The weekly ARW podcast covers education issues, focusing on how K-12 and higher education are changing in the 21st century.

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What teachers need

Education correspondent Emily Hanford talks with author Elizabeth Green about her new book, Building a Better Teacher: How Teaching Works (and How to Teach It to Everyone).
Photo: World Bank Photo Collection

Intelligence is achievable and other lessons from The Teacher Wars

Education correspondent Emily Hanford continues her conversation with Dana Goldstein, author of The Teacher Wars.
Library of Congress

Teaching: The most embattled profession

Education correspondent Emily Hanford talks with bestselling author Dana Goldstein about her new book, The Teacher Wars.
Flickr / kurafire

Video games: New literacy for a complex world

Author James Paul Gee says video games are problems to solve that come with their own tools. He says they're like "an external mind," and teachers should use them in classrooms.
Josipa Roksa and Richard Arum, co-authors of Aspiring Adults Adrift. (Photo:  Social Science Research Council)

Ed researchers: Colleges can do more for students, especially in a bad economy

College is worth the investment. College graduates can't find good jobs. Student loan debt keeps rising, and now tops a trillion dollars. What can be done?
A student learns welding at a vocational high school in Massachusetts. (Photo: Emily Hanford)

Ready to Work

Vocational education was once a staple of American schooling, preparing some kids for blue-collar futures while others were put on a path to college. Today the new mantra is "college for all." But not everyone wants to go to college, and more than half of jobs don't require a bachelor's degree. Many experts say it's time to bring back career and technical education. This American RadioWorks documentary explores how vocational education is being reimagined.
A graduate and her parents celebrate first-generation college students at Amherst College. (Photo: Suzanne Pekow)

The New Face of College

Just 20 percent of college-goers fit the stereotype of being young, single, full-time students who finish a degree in four years. College students today are more likely to be older, part-time, working, and low-income than they were three decades ago. Many are the first in their families to go to college. This American RadioWorks documentary shows how universities are adapting to serve these new students. It explains changing demographics, and explores what colleges must do to remain engines of social mobility.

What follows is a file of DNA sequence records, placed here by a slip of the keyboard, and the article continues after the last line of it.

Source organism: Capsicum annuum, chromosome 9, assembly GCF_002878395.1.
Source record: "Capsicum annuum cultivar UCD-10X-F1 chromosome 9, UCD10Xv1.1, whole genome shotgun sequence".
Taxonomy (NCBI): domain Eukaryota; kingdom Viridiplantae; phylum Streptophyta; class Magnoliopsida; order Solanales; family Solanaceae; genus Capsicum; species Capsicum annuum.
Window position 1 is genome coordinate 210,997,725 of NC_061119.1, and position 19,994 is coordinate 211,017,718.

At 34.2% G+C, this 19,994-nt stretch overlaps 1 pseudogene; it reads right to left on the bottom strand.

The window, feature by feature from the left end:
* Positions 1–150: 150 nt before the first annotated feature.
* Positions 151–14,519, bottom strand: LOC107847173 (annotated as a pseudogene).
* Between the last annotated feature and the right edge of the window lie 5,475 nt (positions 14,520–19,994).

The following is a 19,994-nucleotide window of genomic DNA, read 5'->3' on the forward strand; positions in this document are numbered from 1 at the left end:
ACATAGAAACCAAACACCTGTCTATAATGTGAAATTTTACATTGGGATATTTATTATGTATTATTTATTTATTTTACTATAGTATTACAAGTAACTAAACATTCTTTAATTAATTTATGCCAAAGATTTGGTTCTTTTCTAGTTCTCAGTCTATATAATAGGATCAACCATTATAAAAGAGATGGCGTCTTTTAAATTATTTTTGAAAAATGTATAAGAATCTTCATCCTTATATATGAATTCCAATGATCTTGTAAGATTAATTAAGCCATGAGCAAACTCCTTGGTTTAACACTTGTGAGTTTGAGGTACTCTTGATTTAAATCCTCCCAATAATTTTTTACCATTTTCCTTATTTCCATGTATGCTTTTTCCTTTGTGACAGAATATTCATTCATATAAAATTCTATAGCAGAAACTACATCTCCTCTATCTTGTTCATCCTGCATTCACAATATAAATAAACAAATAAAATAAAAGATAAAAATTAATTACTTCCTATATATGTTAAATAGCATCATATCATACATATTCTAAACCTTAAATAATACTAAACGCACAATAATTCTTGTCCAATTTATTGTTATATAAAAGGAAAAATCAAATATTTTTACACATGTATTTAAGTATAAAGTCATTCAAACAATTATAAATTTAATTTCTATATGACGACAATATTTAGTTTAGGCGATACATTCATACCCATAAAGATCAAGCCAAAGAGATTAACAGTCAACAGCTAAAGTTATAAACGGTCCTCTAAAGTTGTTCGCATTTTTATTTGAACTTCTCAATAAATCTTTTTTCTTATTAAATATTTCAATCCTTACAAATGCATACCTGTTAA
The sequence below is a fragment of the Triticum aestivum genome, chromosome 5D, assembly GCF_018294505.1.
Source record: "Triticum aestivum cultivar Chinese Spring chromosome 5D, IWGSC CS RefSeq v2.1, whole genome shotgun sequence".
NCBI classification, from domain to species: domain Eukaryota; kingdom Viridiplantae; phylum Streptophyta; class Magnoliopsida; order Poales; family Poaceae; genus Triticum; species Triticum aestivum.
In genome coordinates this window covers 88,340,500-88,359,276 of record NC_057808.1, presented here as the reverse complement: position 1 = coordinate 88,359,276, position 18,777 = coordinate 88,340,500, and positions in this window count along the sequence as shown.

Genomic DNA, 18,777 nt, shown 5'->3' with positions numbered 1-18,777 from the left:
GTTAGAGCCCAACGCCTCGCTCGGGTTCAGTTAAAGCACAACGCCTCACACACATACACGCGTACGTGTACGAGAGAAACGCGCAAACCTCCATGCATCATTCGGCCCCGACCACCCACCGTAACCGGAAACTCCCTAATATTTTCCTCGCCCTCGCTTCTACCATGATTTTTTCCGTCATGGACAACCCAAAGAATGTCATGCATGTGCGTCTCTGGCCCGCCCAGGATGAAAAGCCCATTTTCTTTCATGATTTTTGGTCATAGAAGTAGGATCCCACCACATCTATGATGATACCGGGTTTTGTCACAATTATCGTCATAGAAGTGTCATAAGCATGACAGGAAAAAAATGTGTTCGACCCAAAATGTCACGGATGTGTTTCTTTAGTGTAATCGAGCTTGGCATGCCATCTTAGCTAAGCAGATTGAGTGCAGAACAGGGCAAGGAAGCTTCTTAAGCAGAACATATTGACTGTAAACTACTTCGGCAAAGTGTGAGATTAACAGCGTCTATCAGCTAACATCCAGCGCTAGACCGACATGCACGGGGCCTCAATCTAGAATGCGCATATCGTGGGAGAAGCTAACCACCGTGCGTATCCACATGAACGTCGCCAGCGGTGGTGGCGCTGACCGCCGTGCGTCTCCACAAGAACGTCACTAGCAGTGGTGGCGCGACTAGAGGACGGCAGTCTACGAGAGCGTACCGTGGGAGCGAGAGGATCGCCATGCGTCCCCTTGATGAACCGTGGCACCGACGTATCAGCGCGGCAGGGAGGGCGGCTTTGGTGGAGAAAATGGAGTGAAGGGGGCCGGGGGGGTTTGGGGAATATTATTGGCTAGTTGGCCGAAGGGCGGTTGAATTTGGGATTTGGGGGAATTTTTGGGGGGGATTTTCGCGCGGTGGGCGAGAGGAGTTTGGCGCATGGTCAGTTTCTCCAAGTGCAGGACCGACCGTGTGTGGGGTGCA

Students in Kentucky taking a Common Core math test. (Photo: Emily Hanford)

Greater Expectations

The United States is in the midst of a huge education reform. The Common Core State Standards are a new set of expectations for what students should learn each year in school. The standards have been adopted by most states, though there's plenty of controversy about them among activists and politicians. Most teachers, however, actually like the standards. This American RadioWorks documentary takes listeners into classrooms to explore how the standards are changing teaching and learning. Teachers say Common Core has the potential to help kids who are behind, as well as those who are ahead. But many teachers have big concerns about the Common Core tests. The new, tougher tests are meant to let the nation know how kids are really doing in school -- but bad scores could get teachers and principals fired.
science-smart

The Science of Smart

Researchers have long been searching for better ways to learn. In recent decades, experts working in cognitive science, psychology, and neuroscience have opened new windows into how the brain works, and how we can learn to learn better. In this program, we look at some of the big ideas coming out of brain science. We meet the researchers who are unlocking the secrets of how the brain acquires and holds on to knowledge. And we introduce listeners to the teachers and students who are trying to apply that knowledge in the real world.

Paul Tough on how children succeed

Paul Tough talks about his new book, How Children Succeed. He says it's character that matters when it comes to learning. Children need curiosity, optimism and self-control.